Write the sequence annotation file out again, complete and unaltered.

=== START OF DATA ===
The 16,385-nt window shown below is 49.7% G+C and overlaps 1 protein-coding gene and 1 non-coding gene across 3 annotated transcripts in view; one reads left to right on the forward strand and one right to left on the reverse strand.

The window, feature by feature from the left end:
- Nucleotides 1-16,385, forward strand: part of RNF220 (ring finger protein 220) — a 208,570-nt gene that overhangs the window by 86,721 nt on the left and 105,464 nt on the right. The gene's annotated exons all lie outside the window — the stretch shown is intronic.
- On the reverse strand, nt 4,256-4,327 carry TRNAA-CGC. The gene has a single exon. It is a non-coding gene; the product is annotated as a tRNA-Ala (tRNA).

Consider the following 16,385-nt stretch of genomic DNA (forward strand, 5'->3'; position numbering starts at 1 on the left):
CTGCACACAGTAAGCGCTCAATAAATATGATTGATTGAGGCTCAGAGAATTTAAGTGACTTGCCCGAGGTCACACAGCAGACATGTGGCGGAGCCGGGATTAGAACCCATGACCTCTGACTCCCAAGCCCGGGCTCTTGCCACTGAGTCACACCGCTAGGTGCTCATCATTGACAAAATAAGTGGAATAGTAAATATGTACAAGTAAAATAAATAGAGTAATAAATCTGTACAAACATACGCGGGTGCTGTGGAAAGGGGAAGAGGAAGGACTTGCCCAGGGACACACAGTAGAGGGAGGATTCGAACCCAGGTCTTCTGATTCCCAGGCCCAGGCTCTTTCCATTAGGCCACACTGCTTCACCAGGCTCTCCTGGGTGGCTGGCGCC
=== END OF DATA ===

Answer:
The 16,385-nt window shown below is 49.7% G+C and overlaps 1 protein-coding gene and 1 non-coding gene across 3 annotated transcripts in view; one reads left to right on the forward strand and one right to left on the reverse strand.

The window, feature by feature from the left end:
- Nucleotides 1-16,385, forward strand: part of RNF220 (ring finger protein 220) — a 208,570-nt gene that overhangs the window by 86,721 nt on the left and 105,464 nt on the right. The gene's annotated exons all lie outside the window — the stretch shown is intronic.
- On the reverse strand, nt 4,256-4,327 carry TRNAA-CGC. The gene has a single exon. It is a non-coding gene; the product is annotated as a tRNA-Ala (tRNA).

Consider the following 16,385-nt stretch of genomic DNA (forward strand, 5'->3'; position numbering starts at 1 on the left):
CTGCACACAGTAAGCGCTCAATAAATATGATTGATTGAGGCTCAGAGAATTTAAGTGACTTGCCCGAGGTCACACAGCAGACATGTGGCGGAGCCGGGATTAGAACCCATGACCTCTGACTCCCAAGCCCGGGCTCTTGCCACTGAGTCACACCGCTAGGTGCTCATCATTGACAAAATAAGTGGAATAGTAAATATGTACAAGTAAAATAAATAGAGTAATAAATCTGTACAAACATACGCGGGTGCTGTGGAAAGGGGAAGAGGAAGGACTTGCCCAGGGACACACAGTAGAGGGAGGATTCGAACCCAGGTCTTCTGATTCCCAGGCCCAGGCTCTTTCCATTAGGCCACACTGCTTCACCAGGCTCTCCTGGGTGGCTGGCGCC